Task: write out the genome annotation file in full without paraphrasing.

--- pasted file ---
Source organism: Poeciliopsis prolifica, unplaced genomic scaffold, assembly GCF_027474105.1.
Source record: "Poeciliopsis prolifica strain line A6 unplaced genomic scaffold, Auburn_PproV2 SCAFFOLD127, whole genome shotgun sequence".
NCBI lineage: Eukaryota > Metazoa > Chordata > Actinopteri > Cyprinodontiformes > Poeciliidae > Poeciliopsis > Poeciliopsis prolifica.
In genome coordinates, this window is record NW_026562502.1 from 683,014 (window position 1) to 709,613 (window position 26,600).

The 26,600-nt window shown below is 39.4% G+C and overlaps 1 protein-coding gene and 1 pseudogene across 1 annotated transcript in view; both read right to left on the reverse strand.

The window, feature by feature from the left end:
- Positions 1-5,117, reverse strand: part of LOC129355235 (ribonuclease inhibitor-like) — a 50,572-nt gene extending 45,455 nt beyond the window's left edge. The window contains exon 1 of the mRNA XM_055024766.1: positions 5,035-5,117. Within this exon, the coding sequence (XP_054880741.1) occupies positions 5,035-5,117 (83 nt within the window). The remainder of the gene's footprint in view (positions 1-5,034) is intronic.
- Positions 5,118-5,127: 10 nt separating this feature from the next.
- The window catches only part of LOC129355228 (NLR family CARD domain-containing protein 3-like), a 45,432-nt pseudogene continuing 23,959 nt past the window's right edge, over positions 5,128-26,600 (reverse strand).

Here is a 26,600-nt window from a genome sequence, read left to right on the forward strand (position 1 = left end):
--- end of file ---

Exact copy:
Source organism: Poeciliopsis prolifica, unplaced genomic scaffold, assembly GCF_027474105.1.
Source record: "Poeciliopsis prolifica strain line A6 unplaced genomic scaffold, Auburn_PproV2 SCAFFOLD127, whole genome shotgun sequence".
NCBI lineage: Eukaryota > Metazoa > Chordata > Actinopteri > Cyprinodontiformes > Poeciliidae > Poeciliopsis > Poeciliopsis prolifica.
In genome coordinates, this window is record NW_026562502.1 from 683,014 (window position 1) to 709,613 (window position 26,600).

The 26,600-nt window shown below is 39.4% G+C and overlaps 1 protein-coding gene and 1 pseudogene across 1 annotated transcript in view; both read right to left on the reverse strand.

The window, feature by feature from the left end:
- Positions 1-5,117, reverse strand: part of LOC129355235 (ribonuclease inhibitor-like) — a 50,572-nt gene extending 45,455 nt beyond the window's left edge. The window contains exon 1 of the mRNA XM_055024766.1: positions 5,035-5,117. Within this exon, the coding sequence (XP_054880741.1) occupies positions 5,035-5,117 (83 nt within the window). The remainder of the gene's footprint in view (positions 1-5,034) is intronic.
- Positions 5,118-5,127: 10 nt separating this feature from the next.
- The window catches only part of LOC129355228 (NLR family CARD domain-containing protein 3-like), a 45,432-nt pseudogene continuing 23,959 nt past the window's right edge, over positions 5,128-26,600 (reverse strand).

Here is a 26,600-nt window from a genome sequence, read left to right on the forward strand (position 1 = left end):